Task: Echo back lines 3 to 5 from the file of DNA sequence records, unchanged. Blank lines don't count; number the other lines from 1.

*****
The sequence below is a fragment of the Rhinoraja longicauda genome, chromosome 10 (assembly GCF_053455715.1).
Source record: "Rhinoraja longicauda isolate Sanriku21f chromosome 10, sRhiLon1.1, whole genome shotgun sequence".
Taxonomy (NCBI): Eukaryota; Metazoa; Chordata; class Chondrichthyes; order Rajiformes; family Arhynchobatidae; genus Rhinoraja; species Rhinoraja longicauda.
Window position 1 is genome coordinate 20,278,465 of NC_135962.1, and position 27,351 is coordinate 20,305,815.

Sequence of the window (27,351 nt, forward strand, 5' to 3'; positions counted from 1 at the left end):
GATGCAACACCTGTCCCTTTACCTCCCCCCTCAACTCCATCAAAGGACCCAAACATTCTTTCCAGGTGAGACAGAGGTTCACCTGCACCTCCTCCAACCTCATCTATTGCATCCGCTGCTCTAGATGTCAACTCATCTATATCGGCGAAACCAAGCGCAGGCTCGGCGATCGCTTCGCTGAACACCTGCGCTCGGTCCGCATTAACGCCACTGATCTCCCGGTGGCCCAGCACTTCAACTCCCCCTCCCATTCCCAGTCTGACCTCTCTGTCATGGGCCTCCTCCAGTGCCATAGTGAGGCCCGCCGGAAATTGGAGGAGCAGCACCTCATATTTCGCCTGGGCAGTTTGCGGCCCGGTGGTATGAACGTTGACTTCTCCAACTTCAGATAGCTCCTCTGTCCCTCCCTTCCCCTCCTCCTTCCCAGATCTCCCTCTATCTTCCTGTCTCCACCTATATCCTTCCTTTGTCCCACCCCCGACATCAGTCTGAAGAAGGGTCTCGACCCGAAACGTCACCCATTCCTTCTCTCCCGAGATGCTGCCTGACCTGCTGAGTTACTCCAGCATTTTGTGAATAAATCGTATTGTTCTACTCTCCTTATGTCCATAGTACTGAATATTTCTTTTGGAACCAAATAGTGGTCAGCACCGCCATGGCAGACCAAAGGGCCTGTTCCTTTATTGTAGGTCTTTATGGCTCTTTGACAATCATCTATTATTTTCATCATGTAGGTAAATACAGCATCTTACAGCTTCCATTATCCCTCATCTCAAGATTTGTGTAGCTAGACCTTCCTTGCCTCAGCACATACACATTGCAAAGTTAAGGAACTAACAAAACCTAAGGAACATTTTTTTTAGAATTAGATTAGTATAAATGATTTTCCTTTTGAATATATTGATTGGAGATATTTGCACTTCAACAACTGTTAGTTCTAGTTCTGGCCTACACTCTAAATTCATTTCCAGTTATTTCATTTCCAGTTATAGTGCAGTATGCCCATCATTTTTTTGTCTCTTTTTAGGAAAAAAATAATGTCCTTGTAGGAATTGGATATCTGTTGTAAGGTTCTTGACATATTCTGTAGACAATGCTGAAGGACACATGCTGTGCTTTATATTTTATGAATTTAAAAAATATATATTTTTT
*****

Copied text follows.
Taxonomy (NCBI): Eukaryota; Metazoa; Chordata; class Chondrichthyes; order Rajiformes; family Arhynchobatidae; genus Rhinoraja; species Rhinoraja longicauda.
Window position 1 is genome coordinate 20,278,465 of NC_135962.1, and position 27,351 is coordinate 20,305,815.

Sequence of the window (27,351 nt, forward strand, 5' to 3'; positions counted from 1 at the left end):